JOANNA'S FOOD: family cooking, from scratch, every day

Thursday, February 14, 2008

Grilled trout with rosemary stuffing

Cooking with decent ingredients means that you don't want to waste them, however lowly they may seem to be. Something that has crept up on me is finding ways of using up every last crumb of the bread I bake. It's the sort of thrift I was brought up to, but which doesn't work if you're eating Mother's Pride.

At the fish counter yesterday, I was very aware of Ed Bruske's gentle admonishment:

I love monkfish. However, I've stopped buying it because it is listed as "avoid" by the Monterey Bay Aquarium's "Seafood Watch" program. At least in the Atlantic off the U.S. coast, monkfish (a bottom feeder that used to be thrown overboard as trash) has been overfished. Also, the means of catching it usually involves trawling, which seriously damages the ocean floor. I wonder how your British stocks are doing.

Well, this information turns out to be very hard to access. The Marine Conservation Society has just redesigned its website, but not enough to make it easy to find the information most people would want: a list of fish that's best to eat, another of endangered fish that should be avoided. It wasn't obvious, either, where they keep the search facility they've opted for instead (why not BOTH?); you need to have heard of their sister organisation FishOnline. The search facility is not entirely straightforward to use, and I had to track back to find out what the numbers meant (is a high number good? or bad?). And all the time, a disembodied voice kept saying, I'm Kate Humble and .... I HATE websites that noise at you without your say-so. It shouldn't take an hour to find this information, and I STILL don't have any clear idea about any other species than monkfish (don't eat it).

No longer on auto-pilot, I found three fat brown trout, speckled just exactly as if they'd been caught in the burn that ran past the home field of my grandfather's Fife farm. (And, yes, I do know that there are problems with farmed fish, but you've got to start somewhere, and yesterday, I was saving the monkfish.) When I bought them, I thought I'd cook them in the Scots manner, dipped in egg and oatmeal. But then I started browsing the recipe books ...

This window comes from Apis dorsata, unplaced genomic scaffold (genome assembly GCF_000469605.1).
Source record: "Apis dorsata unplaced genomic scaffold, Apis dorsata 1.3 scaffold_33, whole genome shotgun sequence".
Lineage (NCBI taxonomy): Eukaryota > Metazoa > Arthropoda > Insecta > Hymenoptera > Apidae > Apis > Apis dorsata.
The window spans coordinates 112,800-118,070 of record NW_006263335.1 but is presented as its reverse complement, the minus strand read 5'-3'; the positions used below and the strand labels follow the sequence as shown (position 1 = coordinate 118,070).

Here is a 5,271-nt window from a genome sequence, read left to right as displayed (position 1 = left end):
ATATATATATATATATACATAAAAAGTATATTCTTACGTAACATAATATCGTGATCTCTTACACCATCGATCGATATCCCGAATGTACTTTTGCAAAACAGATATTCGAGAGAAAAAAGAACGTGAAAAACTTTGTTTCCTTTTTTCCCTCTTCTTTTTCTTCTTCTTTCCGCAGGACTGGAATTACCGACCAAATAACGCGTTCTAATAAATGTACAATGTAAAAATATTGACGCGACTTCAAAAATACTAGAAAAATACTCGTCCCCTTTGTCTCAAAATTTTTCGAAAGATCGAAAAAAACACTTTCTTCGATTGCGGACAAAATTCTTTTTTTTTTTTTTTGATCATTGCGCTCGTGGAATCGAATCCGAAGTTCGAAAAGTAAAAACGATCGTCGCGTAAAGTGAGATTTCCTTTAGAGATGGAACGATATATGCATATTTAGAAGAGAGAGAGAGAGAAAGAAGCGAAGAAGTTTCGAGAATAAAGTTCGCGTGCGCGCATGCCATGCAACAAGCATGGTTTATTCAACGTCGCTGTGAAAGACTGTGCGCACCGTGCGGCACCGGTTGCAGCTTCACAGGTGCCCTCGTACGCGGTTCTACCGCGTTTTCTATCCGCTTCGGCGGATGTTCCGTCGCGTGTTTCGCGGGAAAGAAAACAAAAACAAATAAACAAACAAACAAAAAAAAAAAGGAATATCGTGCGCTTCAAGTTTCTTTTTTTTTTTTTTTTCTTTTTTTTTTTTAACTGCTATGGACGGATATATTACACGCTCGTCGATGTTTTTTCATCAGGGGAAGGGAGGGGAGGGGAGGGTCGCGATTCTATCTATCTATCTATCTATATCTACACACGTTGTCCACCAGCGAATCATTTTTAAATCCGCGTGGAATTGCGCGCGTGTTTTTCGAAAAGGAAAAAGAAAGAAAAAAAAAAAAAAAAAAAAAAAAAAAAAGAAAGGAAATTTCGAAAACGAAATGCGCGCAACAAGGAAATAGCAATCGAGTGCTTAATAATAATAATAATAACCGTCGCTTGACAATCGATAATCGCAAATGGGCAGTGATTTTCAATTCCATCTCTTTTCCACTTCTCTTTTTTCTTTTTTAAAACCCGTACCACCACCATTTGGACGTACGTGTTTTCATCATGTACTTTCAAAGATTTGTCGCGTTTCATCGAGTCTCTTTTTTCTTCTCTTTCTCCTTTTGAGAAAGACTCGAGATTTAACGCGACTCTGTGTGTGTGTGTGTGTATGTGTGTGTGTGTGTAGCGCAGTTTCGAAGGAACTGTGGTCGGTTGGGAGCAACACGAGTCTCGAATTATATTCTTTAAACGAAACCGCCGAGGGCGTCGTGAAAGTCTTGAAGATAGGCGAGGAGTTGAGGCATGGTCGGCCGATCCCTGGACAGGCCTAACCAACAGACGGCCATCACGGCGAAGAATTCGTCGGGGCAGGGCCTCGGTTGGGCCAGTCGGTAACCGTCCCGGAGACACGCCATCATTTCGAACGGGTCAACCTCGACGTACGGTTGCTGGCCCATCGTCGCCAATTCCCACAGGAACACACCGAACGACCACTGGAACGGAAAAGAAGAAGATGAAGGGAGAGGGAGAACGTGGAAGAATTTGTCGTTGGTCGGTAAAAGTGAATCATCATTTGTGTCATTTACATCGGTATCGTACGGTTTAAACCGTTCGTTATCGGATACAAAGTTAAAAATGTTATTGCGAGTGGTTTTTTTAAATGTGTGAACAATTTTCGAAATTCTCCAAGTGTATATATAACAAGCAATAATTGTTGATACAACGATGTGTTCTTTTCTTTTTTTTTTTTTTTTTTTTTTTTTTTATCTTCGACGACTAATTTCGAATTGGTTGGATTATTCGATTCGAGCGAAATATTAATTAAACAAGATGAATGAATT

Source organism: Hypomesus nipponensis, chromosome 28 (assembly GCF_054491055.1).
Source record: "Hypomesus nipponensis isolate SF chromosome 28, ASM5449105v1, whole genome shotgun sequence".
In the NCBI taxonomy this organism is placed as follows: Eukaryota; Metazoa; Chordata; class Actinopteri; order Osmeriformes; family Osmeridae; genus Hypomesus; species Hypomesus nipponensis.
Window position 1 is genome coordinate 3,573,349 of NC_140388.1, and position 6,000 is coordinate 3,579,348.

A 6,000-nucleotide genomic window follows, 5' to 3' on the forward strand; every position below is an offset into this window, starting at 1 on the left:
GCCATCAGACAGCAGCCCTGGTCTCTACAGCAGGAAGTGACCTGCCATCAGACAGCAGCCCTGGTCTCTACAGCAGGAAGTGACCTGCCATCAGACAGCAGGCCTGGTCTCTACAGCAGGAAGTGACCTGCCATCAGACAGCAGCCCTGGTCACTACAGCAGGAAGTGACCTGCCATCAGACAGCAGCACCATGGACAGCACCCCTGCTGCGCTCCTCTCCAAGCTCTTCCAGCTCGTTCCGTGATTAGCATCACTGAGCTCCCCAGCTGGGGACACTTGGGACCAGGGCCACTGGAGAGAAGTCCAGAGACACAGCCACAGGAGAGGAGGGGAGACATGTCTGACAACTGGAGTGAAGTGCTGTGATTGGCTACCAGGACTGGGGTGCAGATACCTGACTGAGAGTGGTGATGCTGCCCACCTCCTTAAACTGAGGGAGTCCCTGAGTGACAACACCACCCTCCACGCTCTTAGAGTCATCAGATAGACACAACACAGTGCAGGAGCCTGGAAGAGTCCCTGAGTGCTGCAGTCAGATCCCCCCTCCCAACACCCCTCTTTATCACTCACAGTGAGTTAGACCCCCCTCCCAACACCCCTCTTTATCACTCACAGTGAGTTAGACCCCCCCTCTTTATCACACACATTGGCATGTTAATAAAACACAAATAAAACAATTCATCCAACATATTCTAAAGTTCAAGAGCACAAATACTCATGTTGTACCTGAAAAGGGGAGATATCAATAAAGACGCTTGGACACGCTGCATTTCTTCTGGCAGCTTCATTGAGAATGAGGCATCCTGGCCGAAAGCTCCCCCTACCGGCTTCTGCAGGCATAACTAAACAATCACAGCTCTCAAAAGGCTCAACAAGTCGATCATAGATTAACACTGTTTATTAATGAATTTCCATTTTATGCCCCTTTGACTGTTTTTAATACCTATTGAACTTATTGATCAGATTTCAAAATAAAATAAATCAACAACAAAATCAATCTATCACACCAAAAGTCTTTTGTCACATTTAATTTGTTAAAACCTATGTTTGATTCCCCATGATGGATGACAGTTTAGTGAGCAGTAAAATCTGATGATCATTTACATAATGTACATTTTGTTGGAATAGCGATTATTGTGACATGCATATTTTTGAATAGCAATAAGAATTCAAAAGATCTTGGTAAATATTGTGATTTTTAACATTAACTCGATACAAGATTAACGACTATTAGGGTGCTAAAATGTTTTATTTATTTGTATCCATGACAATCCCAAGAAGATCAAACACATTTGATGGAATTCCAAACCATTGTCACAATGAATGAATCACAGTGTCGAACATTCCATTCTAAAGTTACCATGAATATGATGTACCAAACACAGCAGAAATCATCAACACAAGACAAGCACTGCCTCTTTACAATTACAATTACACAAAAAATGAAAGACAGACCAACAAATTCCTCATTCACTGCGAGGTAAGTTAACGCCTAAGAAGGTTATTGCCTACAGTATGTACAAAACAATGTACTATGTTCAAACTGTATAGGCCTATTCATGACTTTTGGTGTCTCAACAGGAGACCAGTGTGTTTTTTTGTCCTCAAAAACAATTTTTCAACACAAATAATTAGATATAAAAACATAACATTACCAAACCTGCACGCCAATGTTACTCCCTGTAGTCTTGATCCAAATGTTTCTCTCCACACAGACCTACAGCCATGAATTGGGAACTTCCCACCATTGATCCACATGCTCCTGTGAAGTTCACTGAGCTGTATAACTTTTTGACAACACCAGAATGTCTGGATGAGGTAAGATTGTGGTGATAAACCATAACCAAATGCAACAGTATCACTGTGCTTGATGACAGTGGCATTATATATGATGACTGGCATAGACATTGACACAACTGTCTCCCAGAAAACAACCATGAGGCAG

I rejected Michael Smith's recipe (in his excellent Fine English Cookery) for trout and almonds; there was the faint reminder of dour restaurant meals taken on the last night of the school holidays before incarceration (that really is the right word) at my isolated Dorset convent boarding school. Instead, I chose grilled trout with herb stuffing from Ann and Franco Taruschio's Leaves from the Walnut Tree.

I've only recently acquired this seminal book, and this is the first thing I've cooked from it. The Taruschios ran The Walnut Tree at Llandewi Skirrid from 1963 to 2001; it was Elizabeth David's favourite British restaurant; Jan Morris says she would happily go there for a plate of scrambled eggs. The subtitle of their book tells you everything you need to know: Recipes of a Lifetime.

Here's Jan Morris's description of Franco Taruschio's cooking: With herbs from the garden behind the pub, fruits and vegetables from local growers, fish and meat from a supplier down the road, the victuals at The Walnut Tree are, like the restaurant itself, a fascinating blend of the worldly and the simple, the plain organic and the exquisitely invented. This way of cooking is exactly of the moment: the Taruschio's - like, say, Alice Waters - are trailblazers.

This stuffing is a very good example: it's similar to the sort of thing my grandmother might have made to stuff a trout, but she wouldn't have used chilli flakes (even though she was a daughter of the Raj, and knew all about curry). It can be put together in moments - but is only worth making with really good bread. And if you habitually keep or make really good bread, then you'll be on the lookout for recipes which use up the last crumbs. This is one of the best I've found.

Grilled trout with rosemary
for 3-4

3-4 prepared whole trout
2 tbsp finely chopped parsley
1 tbsp finely chopped rosemary
4 tbsp fresh breadcrumbs
dried chilli flakes
a lemon
olive oil

Mix the herbs and breadcrumbs. Add a pinch of chilli flakes, the zest and juice of a lemon, four tablespoons of olive oil, and pepper. Use this to stuff the fish. Lay them on an oiled grillpan, lightly oil the fish, and sprinkle with Maldon salt. Cook for four minutes under a very hot grill, then turn, drizzle with oil and lightly salt, grill for 3-4 minutes.